Fields asked how much it was costing to sponsor this ordinance and was informed that it cost nothing to put the issue on the ballot, since it was not a special election, and that the funds for the campaign came from the committee set up for that purpose instead of from public funds. When City Law Director Mark Feinstein asked if there was council sponsorship of this ordinance, council member Dwight Paul said that he was involved with the campaign and willing to have his name associated with the ballot issue.
The next council meeting will take place on Jan. 8 due to the New Year’s holiday.
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Roundabout to Receive Upgrades in ’19
According to city Engineer Tyler Bumbalough, an initial study was performed shortly after the roundabout was installed in September 2009. The study noted that the right-hand turn bypass lanes were misaligned. Some local officials also wanted the roundabout to be higher functioning for pedestrian walk-ability, safety and slowing traffic speeds within the roundabout.
“We had known that this was a temporary type roundabout when we initially put it in in 2009,” said Bumbalough. “We took down the traffic signals and installed paint within the square, but that’s not what a modern roundabout is. A modern roundabout includes features such as islands and better crosswalk designations to help deter traffic, slow it down, and traffic calming techniques that really help geometrically slow the traveling public down.”
Bumbalough said the city plans to bid the project in January or February 2019, with a contractor starting work in March or April. The contractor must have everything within the pavement limits complete by Aug. 31, after which ODOT will execute an existing contract to pave the square and one block in each direction from the square: Court, Market, Walnut and Locust streets.
“There’s going to be five maintenance and traffic phases,” Bumbalough said. “The first phase will address the improvements in the center of the square. The next four phases will have leg closures, so the south leg might be closed at one time with some of the parking area on one side or the other, then they’ll move on to the next leg and do one side of the parking or the other. Those blocks will be closed, except to pedestrians, and they’re going to try to maintain traffic to the parking lots and alleys with just a narrow strip to get to those.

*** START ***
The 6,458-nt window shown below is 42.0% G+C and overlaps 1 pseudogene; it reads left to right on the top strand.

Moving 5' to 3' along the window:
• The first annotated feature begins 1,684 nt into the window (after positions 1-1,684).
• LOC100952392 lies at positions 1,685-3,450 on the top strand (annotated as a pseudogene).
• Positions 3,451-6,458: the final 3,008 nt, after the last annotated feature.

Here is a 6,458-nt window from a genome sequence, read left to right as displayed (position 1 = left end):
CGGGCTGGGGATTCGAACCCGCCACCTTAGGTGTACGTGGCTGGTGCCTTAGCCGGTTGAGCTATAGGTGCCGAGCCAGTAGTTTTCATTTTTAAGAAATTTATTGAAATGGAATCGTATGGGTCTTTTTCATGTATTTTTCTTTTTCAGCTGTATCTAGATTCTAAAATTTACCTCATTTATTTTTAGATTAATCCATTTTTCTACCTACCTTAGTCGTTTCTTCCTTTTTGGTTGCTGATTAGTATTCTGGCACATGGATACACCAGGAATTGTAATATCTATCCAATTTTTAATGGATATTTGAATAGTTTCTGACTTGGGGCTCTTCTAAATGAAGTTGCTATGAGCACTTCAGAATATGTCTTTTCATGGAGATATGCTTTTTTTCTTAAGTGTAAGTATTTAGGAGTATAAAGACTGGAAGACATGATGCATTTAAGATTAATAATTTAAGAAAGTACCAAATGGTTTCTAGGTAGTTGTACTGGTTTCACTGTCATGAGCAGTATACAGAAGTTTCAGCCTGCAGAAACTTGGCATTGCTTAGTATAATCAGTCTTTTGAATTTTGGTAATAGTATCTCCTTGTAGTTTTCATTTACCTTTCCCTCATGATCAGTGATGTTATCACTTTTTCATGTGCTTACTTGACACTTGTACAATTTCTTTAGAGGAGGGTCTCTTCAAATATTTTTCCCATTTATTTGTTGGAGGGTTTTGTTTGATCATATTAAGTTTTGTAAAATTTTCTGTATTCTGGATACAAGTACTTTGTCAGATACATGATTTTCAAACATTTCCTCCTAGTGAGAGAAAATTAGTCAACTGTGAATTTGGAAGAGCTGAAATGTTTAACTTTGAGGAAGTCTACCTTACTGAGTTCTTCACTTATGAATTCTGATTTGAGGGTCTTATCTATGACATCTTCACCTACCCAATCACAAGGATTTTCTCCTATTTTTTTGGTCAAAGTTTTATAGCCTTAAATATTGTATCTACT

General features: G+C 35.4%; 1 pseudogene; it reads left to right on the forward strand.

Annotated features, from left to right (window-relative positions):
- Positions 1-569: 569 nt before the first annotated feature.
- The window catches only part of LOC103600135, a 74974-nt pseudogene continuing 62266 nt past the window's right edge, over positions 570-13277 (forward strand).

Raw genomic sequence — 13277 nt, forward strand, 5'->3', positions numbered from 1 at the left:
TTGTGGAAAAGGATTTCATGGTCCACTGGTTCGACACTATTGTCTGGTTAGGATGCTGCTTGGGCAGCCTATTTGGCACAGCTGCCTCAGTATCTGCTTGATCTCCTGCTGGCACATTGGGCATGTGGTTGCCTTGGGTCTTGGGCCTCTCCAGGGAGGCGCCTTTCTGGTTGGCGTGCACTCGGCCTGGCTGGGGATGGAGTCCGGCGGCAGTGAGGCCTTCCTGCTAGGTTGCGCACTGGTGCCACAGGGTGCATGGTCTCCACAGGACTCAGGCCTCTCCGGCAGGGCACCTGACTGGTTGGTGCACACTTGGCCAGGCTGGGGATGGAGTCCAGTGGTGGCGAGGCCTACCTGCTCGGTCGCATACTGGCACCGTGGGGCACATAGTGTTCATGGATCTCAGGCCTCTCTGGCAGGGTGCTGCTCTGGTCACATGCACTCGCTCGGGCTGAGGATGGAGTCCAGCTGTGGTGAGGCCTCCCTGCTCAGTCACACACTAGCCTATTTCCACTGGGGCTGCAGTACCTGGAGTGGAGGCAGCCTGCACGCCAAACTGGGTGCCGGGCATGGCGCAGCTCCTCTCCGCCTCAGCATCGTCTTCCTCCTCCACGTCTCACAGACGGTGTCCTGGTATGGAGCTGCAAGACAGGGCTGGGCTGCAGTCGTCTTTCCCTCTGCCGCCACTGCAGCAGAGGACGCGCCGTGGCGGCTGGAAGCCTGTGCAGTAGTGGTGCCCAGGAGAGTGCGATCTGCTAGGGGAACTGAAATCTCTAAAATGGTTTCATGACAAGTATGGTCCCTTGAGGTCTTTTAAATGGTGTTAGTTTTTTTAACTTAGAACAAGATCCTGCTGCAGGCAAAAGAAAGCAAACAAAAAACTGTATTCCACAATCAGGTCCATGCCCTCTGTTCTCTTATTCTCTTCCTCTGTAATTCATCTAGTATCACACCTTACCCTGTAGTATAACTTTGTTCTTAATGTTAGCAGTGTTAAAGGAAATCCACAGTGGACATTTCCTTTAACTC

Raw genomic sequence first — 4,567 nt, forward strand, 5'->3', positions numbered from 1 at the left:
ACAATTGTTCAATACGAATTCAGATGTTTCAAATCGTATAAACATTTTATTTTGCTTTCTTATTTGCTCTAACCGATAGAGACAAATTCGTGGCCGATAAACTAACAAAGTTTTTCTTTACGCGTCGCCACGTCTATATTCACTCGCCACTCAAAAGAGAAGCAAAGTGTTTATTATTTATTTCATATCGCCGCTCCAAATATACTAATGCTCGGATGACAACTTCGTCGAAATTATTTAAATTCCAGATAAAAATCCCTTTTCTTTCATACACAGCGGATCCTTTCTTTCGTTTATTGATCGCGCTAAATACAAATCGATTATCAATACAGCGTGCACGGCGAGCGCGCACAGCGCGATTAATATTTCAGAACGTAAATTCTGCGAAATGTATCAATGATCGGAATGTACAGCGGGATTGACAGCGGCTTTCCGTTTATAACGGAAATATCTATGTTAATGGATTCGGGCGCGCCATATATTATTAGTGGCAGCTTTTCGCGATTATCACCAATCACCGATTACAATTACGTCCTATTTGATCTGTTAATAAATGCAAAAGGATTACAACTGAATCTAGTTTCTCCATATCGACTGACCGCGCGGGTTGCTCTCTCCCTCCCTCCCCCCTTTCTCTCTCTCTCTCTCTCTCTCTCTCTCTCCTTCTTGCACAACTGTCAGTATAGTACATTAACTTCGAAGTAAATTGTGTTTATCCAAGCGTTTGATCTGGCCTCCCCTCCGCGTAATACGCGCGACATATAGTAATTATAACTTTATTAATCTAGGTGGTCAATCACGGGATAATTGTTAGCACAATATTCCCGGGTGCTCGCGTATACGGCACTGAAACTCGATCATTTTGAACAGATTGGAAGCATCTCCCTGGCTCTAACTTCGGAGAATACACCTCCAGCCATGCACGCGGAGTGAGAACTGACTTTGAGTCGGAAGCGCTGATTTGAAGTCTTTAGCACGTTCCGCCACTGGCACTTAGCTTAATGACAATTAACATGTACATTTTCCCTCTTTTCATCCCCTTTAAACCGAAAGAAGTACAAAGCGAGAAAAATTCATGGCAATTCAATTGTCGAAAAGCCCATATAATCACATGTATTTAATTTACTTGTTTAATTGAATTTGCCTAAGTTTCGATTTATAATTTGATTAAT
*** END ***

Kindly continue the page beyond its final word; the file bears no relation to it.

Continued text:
“We’re not closing down downtown in the sense that we’re closing businesses,” he added. “We’re keeping businesses open. They’ll have pedestrian access to them, though they won’t have parking necessarily when that leg is closed. The contractor must maintain access to the storefronts. If the concrete has to be replaced in front of the entry then the contractor will work with the store owner for any alternatives.”
In advance of construction there will be notice of closure signs posted two weeks prior to construction. Both truck detours and internal detours within the city will be posted during construction. At the request of the city’s fire and police divisions, emergency personnel will still be able to get through the closed legs, Bumbalough said.
Bumbalough said the Monument Square roundabout takes over 25,000 vehicles a day, which is why the city is phasing the project to create the least disturbance.
“Roundabouts decrease the severity of accidents, and they also cut down on the number of conflict points,” he said. “I think there’s only eight conflict points in a single lane roundabout. In (a nonroundabout) intersection I think there’s over 20 conflict points where you could have a series of different kinds of accidents. There’s no real opportunity for T-bone crashes as much as there are for just sideswipes or rear-ends in a roundabout, so we wanted to decrease severity of accidents.”
Accident numbers within the roundabout have steadily decreased since its installation as people have gotten used to it, Bumbalough said, adding the coming upgrades are intended to decrease accidents even further.